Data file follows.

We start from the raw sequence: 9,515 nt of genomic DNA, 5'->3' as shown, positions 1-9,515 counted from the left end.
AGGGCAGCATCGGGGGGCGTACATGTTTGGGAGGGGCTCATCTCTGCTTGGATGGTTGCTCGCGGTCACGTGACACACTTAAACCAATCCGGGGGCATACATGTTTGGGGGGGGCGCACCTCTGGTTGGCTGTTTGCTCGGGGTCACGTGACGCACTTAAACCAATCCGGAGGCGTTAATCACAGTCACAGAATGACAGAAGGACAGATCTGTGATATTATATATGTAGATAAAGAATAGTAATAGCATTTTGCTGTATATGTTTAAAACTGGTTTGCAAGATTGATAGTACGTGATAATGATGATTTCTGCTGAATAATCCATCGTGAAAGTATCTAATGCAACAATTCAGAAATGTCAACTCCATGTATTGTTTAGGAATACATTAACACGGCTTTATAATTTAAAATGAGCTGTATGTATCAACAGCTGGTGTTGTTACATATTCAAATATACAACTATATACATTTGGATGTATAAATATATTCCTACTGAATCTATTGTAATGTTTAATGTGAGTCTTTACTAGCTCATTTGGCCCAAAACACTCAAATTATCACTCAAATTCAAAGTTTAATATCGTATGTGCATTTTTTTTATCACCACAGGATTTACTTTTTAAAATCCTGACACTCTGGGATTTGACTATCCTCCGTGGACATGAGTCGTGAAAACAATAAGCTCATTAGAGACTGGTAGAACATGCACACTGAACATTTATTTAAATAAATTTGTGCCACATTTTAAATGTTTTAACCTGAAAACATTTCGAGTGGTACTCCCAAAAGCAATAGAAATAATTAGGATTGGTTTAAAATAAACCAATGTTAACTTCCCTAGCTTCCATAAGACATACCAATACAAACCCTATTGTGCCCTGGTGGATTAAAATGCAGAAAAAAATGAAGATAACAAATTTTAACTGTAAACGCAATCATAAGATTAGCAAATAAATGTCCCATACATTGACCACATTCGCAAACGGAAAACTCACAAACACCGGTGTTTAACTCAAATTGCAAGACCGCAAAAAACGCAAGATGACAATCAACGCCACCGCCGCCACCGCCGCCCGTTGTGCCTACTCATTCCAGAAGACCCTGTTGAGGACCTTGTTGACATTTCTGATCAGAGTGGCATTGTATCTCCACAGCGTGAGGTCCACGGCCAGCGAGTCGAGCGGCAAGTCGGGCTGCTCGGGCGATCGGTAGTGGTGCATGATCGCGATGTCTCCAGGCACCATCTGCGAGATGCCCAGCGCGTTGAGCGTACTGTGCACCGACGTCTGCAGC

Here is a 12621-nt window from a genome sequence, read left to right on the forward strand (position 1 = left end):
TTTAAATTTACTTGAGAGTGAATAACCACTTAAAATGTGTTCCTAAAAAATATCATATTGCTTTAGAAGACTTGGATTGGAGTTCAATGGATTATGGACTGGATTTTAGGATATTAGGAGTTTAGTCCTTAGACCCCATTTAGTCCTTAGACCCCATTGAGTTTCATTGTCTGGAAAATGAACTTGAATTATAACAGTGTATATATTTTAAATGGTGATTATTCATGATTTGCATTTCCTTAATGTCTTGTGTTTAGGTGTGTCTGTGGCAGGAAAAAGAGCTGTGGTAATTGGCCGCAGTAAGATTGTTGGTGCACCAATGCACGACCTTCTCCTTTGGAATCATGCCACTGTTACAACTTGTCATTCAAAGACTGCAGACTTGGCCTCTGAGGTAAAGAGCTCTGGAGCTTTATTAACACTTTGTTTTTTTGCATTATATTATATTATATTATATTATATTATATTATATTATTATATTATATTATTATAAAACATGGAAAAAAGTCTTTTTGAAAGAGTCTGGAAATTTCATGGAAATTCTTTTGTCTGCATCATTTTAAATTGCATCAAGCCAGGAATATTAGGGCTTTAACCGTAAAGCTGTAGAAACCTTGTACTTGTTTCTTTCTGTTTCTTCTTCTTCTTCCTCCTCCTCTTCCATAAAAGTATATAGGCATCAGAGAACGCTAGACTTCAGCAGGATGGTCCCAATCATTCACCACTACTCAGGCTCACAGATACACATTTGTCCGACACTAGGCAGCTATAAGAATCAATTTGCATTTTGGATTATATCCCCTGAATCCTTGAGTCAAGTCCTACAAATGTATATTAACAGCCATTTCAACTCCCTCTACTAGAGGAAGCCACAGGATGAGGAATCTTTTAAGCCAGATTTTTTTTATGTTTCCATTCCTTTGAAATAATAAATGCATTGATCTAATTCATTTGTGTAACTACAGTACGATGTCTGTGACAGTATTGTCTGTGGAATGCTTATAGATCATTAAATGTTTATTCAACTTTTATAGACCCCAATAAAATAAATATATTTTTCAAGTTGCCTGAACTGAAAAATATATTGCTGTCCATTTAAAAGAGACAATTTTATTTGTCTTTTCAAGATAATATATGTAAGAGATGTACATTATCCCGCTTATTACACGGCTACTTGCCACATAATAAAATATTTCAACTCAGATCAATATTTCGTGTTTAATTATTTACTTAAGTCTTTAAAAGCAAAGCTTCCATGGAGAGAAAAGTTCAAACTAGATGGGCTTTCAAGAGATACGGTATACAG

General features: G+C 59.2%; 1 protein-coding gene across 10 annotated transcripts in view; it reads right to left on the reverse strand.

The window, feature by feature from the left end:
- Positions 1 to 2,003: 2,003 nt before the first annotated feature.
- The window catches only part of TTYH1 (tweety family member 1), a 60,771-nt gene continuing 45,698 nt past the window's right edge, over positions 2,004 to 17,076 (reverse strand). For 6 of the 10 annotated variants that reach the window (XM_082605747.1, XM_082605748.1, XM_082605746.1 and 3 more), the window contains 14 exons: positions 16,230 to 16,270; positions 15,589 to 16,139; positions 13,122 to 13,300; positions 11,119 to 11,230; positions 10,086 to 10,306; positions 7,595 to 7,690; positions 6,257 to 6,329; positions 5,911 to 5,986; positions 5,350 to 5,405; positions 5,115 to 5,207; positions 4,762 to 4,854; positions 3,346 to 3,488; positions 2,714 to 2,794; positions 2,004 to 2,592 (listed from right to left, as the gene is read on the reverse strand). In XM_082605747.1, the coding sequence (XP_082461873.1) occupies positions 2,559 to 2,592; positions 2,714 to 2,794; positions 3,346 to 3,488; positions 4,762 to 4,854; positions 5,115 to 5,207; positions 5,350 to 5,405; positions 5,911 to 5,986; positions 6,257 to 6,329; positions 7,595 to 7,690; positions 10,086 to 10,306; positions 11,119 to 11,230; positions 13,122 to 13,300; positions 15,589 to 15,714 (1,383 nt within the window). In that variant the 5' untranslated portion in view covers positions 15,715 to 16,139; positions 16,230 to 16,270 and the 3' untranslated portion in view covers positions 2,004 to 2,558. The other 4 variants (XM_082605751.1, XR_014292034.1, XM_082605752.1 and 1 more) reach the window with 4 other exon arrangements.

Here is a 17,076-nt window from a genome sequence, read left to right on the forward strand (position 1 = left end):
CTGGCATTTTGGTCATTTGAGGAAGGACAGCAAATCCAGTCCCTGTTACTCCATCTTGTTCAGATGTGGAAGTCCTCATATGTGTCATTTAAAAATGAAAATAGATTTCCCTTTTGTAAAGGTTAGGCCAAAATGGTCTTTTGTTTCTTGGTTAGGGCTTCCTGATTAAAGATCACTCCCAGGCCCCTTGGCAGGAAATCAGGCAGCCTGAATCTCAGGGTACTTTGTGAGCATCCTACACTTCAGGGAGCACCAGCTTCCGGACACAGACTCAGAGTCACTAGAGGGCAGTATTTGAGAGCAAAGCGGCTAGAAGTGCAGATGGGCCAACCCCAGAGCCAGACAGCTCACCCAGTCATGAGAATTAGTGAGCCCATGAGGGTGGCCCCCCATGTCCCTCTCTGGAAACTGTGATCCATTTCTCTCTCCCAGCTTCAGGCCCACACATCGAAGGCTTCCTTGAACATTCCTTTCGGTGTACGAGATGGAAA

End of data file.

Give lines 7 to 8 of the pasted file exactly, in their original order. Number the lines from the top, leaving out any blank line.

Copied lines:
- Positions 1 to 2,003: 2,003 nt before the first annotated feature.
- The window catches only part of TTYH1 (tweety family member 1), a 60,771-nt gene continuing 45,698 nt past the window's right edge, over positions 2,004 to 17,076 (reverse strand). For 6 of the 10 annotated variants that reach the window (XM_082605747.1, XM_082605748.1, XM_082605746.1 and 3 more), the window contains 14 exons: positions 16,230 to 16,270; positions 15,589 to 16,139; positions 13,122 to 13,300; positions 11,119 to 11,230; positions 10,086 to 10,306; positions 7,595 to 7,690; positions 6,257 to 6,329; positions 5,911 to 5,986; positions 5,350 to 5,405; positions 5,115 to 5,207; positions 4,762 to 4,854; positions 3,346 to 3,488; positions 2,714 to 2,794; positions 2,004 to 2,592 (listed from right to left, as the gene is read on the reverse strand). In XM_082605747.1, the coding sequence (XP_082461873.1) occupies positions 2,559 to 2,592; positions 2,714 to 2,794; positions 3,346 to 3,488; positions 4,762 to 4,854; positions 5,115 to 5,207; positions 5,350 to 5,405; positions 5,911 to 5,986; positions 6,257 to 6,329; positions 7,595 to 7,690; positions 10,086 to 10,306; positions 11,119 to 11,230; positions 13,122 to 13,300; positions 15,589 to 15,714 (1,383 nt within the window). In that variant the 5' untranslated portion in view covers positions 15,715 to 16,139; positions 16,230 to 16,270 and the 3' untranslated portion in view covers positions 2,004 to 2,558. The other 4 variants (XM_082605751.1, XR_014292034.1, XM_082605752.1 and 1 more) reach the window with 4 other exon arrangements.